Call to trim trees blocking views of Norwich skyline at one of city’s hidden gems
- Credit: Friends of Kett's Heights
An artist is calling for people to trim their trees in a bid to preserve the city's skyline.
While painting one of the most picturesque views in the city, John Booth, from Bracondale, noticed that trees were blocking the view.
Kett's Heights, is a hidden gem, nestled on Kett's Hill it overlooks the cathedral, city hall and St George's Church.
Standing on the hill, you can clearly see the trees growing below in people's gardens, parks and public areas.
Mr Booth said: 'Some people just think trees are wonderful things but if they obstruct the architecture maybe they aren't.
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'The real problem is that anyone can plant a tree and some plant themselves unless they are looked after – such as sycamore trees – they are very large and many people think they are weeds and they are left unattended.
'It is a wonderful view from Kett's Hill and it is becoming more and more obstructed.'
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Mr Booth has drawn the landscape before and this time spent three days creating a sepia watercolour picture. This is when he noticed that he was not able to see the landmarks as clearly as he could in previous years.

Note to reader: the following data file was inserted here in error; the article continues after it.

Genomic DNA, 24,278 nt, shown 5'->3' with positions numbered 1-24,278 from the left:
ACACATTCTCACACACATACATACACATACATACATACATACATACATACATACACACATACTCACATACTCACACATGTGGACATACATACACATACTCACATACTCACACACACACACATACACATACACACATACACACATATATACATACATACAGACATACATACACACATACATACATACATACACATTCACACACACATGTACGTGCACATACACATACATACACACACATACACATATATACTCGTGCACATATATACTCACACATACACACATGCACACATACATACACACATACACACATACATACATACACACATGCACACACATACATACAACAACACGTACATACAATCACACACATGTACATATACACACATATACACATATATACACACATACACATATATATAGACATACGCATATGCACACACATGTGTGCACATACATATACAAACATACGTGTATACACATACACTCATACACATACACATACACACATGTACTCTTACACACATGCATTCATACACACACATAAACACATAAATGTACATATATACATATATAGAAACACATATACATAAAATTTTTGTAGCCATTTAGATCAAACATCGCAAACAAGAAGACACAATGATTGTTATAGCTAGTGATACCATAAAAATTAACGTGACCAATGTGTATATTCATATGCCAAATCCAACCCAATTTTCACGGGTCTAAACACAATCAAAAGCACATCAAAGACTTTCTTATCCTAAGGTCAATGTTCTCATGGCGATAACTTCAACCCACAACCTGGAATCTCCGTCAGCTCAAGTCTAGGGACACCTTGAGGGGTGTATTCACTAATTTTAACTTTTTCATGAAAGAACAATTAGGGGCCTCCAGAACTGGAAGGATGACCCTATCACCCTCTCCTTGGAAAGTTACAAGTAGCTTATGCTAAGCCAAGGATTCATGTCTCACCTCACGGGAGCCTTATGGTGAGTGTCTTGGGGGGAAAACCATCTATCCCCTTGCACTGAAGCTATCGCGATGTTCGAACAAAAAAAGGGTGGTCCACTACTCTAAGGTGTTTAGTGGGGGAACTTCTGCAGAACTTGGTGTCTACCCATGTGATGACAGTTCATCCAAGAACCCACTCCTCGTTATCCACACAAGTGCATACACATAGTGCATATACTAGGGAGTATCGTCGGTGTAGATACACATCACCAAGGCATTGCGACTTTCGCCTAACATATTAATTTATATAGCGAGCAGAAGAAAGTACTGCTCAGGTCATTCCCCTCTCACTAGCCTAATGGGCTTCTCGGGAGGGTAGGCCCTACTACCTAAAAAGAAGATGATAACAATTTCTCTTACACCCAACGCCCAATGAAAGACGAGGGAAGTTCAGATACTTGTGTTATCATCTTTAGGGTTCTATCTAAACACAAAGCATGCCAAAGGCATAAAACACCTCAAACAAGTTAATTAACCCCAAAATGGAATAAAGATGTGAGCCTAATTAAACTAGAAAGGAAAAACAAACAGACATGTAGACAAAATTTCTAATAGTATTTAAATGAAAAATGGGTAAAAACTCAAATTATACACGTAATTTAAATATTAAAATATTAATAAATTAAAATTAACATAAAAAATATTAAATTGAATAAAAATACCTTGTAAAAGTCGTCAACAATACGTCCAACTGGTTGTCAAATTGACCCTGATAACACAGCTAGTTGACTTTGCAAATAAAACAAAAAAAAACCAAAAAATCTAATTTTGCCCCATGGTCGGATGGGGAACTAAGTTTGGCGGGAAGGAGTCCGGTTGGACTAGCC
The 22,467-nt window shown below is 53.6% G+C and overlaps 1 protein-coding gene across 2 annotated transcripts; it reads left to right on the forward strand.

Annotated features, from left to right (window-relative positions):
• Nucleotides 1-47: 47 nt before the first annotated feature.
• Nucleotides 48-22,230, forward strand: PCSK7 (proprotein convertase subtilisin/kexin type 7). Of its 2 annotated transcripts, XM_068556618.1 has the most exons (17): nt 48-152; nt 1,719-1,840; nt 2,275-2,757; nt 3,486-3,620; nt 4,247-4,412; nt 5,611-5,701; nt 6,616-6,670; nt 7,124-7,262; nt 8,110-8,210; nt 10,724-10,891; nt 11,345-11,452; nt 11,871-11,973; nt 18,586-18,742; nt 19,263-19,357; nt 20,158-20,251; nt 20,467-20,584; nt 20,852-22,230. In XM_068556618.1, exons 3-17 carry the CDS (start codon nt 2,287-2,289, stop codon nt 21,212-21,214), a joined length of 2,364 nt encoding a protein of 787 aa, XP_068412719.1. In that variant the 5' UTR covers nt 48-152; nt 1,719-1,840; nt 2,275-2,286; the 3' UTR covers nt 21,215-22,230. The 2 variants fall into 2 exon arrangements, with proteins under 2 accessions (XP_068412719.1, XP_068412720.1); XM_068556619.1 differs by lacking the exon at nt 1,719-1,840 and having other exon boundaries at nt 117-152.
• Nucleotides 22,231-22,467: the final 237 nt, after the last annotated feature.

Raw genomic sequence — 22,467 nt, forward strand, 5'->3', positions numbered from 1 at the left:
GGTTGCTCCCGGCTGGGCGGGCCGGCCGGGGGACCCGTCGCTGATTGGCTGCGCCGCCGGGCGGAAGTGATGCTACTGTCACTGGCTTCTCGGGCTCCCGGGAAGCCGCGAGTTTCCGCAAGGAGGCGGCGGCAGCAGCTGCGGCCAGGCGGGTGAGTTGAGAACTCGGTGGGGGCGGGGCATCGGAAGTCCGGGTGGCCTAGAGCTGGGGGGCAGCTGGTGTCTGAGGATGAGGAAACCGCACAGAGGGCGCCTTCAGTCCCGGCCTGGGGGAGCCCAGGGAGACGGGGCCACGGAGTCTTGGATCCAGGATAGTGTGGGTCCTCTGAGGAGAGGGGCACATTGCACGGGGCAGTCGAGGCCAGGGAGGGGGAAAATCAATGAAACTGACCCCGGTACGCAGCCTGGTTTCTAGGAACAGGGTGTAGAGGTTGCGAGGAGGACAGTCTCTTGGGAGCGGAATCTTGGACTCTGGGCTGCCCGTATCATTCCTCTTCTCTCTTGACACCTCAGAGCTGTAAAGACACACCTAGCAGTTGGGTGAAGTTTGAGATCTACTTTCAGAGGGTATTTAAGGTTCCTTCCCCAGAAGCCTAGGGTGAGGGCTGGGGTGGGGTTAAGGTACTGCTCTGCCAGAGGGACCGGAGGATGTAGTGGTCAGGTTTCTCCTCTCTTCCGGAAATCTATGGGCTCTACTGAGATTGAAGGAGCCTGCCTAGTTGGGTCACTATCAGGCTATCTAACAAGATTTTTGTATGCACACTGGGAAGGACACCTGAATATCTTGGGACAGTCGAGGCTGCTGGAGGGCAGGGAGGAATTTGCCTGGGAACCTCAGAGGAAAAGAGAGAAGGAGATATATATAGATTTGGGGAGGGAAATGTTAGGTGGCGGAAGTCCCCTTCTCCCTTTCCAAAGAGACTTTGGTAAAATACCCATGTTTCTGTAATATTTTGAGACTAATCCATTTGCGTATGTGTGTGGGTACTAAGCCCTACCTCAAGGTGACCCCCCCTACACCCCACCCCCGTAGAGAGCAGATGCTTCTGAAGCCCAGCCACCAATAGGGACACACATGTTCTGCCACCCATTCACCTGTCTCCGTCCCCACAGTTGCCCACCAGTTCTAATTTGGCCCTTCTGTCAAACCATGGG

Last year an organisation called the Friends of Kett's Heights launched a campaign to restore the site.
Since September 2015 they have been carrying out work in a bid to encourage people to visit - but it is all centred on Kett's Heights itself.
A spokesman for Norwich City Council said: 'Kett's Heights has been the focal point of renewed energy which has seen some really positive outcomes.
'Much of this has been thanks to the work of passionate volunteers who have worked hard to improve the area by clearing it and arranging litter picks. These activities have helped to make the natural space more usable as well as enhance the scenery and maintain its links with our local heritage.'
Vicky Manthorpe, from the Norwich Society added: 'We have in the past studied the classic views and bee concerned about some of them – it's something we're aware of culturally – but I can't comment on this one myself without seeing it at the moment.'